Lemaire C, Gillet S, Guillouet S, Plenevaux A, Aerts J, Luxen A. Highly enantioselective synthesis of no-carrier-added 6-[18F]fluoro-L-dopa by chiral phase-transfer alkylation. Eur J Org Chem. 2004;2004(13):2899–904.CrossRefGoogle Scholar
  27. 27.
    Libert LC, Franci X, Plenevaux AR, Ooi T, Maruoka K, Luxen AJ, Lemaire CF. Production at the curie level of no-carrier-added 6-18F-fluoro-L-dopa. J Nucl Med. 2013;54(7):1154–61.PubMedCrossRefGoogle Scholar
  28. 28.
    Wagner FM, Ermert J, Coenen HH. Three-step, “one-pot” radiosynthesis of 6-fluoro-3,4-dihydroxy-L-phenylalanine by isotopic exchange. J Nucl Med. 2009;50(10):1724–9.PubMedCrossRefGoogle Scholar
  29. 29.
    Martin R, Baumgart D, Hubner S, Juttler S, Saul S, Clausnitzer A, et al. Automated nucleophilic one-pot synthesis of 18F-L-DOPA with high specific activity using the GE TRACERlab MXFDG (abstract). J Label Compd Radiopharm. 2013;56:S126.Google Scholar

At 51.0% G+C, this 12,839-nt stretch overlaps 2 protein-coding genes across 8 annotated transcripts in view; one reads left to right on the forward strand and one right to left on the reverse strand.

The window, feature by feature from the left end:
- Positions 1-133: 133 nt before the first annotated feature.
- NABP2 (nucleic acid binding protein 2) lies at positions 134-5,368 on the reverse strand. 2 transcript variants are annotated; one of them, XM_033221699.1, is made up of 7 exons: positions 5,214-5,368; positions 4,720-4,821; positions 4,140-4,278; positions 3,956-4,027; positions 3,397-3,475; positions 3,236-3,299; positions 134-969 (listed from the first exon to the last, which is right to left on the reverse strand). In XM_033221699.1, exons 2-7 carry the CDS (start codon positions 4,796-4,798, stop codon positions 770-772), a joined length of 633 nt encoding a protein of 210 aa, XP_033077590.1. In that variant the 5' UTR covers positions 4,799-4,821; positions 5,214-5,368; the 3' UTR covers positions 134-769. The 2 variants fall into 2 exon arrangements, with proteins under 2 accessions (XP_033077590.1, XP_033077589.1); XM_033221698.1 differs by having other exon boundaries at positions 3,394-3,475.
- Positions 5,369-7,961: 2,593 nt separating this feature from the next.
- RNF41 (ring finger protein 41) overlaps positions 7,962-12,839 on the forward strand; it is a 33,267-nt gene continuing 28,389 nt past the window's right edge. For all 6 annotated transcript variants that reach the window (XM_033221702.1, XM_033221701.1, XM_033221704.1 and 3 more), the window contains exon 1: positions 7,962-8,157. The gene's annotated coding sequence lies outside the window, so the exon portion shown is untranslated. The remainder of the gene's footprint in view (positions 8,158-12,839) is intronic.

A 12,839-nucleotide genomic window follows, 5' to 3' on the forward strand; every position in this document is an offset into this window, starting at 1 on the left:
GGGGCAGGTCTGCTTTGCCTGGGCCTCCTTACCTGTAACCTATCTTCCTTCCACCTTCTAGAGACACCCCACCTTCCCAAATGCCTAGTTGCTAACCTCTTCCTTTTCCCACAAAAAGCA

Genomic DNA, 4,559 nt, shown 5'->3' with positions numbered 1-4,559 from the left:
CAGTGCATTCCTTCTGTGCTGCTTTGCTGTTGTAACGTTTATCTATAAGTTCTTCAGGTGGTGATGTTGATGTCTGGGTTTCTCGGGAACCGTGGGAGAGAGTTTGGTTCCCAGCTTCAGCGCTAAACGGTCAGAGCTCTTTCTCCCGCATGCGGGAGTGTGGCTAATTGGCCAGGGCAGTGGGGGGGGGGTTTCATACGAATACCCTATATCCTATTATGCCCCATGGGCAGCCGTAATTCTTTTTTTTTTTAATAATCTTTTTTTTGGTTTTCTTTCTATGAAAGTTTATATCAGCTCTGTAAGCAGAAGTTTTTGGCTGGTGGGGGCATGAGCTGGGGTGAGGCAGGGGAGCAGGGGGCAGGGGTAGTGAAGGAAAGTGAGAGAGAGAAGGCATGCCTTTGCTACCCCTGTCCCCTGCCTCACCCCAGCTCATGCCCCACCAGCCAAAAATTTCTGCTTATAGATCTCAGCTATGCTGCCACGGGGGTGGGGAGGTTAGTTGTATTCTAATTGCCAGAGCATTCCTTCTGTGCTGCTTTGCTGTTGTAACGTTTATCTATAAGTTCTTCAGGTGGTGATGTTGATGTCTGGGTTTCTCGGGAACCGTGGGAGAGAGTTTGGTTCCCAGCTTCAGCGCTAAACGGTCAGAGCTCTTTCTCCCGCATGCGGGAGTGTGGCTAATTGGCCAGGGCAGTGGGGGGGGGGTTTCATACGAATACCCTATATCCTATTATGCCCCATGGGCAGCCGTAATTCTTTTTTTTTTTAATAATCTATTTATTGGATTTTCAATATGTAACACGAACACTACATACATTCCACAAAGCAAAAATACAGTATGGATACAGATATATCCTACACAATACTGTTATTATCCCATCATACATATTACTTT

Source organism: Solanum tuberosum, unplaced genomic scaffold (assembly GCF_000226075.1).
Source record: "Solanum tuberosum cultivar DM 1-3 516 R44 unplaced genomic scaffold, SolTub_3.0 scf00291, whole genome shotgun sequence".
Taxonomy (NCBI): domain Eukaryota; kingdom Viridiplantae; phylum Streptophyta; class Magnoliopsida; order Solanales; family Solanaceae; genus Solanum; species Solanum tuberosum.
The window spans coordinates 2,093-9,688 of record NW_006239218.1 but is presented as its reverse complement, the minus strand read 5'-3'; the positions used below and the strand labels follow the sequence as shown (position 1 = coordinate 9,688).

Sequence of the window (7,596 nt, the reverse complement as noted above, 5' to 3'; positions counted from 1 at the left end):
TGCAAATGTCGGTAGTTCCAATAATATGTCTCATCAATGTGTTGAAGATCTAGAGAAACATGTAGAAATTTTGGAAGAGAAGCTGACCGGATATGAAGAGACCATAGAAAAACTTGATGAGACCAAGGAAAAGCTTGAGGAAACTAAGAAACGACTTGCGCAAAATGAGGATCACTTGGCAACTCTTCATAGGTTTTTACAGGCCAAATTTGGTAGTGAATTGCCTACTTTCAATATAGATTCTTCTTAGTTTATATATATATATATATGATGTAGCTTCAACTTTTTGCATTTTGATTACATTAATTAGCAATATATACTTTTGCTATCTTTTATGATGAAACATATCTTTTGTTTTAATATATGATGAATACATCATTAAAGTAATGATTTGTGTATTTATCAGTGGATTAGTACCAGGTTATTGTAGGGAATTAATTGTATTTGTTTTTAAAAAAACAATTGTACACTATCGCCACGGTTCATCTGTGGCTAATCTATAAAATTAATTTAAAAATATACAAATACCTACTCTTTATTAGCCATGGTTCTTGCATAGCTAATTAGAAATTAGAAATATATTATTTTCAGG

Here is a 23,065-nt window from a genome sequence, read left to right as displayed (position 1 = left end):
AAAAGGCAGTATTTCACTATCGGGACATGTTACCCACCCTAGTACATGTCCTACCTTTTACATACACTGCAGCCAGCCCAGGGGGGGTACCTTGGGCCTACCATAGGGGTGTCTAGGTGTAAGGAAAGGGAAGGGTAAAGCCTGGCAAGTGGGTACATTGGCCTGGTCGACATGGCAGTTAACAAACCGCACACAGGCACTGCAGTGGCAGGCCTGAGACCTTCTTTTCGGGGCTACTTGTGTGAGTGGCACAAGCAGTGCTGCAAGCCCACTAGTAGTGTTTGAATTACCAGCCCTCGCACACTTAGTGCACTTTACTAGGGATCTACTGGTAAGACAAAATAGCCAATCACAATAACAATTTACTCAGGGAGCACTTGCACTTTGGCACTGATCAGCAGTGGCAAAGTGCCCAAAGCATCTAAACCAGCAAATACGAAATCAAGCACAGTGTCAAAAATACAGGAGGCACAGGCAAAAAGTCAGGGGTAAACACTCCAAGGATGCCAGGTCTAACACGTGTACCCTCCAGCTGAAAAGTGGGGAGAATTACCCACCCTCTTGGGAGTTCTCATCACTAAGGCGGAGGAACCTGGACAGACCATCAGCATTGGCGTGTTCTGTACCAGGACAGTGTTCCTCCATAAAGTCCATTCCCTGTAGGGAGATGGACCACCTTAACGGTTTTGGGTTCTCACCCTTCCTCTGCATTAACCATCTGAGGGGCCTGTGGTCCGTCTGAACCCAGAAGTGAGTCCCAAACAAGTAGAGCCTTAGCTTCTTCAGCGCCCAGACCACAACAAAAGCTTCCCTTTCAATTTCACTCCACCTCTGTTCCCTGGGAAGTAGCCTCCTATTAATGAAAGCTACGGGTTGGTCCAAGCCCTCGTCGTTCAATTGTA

30. 30.
    Dollé F. Fluorine-18-labelled fluoropyridines: advances in radiopharmaceutical design. Curr Pharm Des. 2005;11(25):3221–35.PubMedCrossRefGoogle Scholar
  31. 31.
    Dollé F. [18F]Fluoropyridines: From conventional radiotracers to the labeling of macromolecules such as proteins and oligonucleotides. In: Schubiger PA, Lehmann L, Friebe M, editors. PET chemistry: the driving force in molecular imaging. Ernst Schering Research Foundation Workshop 62. Berlin/Heidelberg: Springer Berlin; 2007. p. 113–57.CrossRefGoogle Scholar
  32. 32.
    Preshlock S, Tredwell M, Gouverneur V. 18F-labeling of arenes and heteroarenes for applications in positron emission tomography. Chem Rev. 2016;116(2):719–66.PubMedCrossRefGoogle Scholar
  33. 33.
    Horti A, Ravert HT, London ED, Dannals RF. Synthesis of a radiotracer for studying nicotinic acetylcholine receptors: (+/−)-exo-2-(2-[18F]fluoro-5-pyridyl)-7-azabicyclo[2.2.1]heptane. J Label Compd Radiopharm. 1996;38(4):355–65.CrossRefGoogle Scholar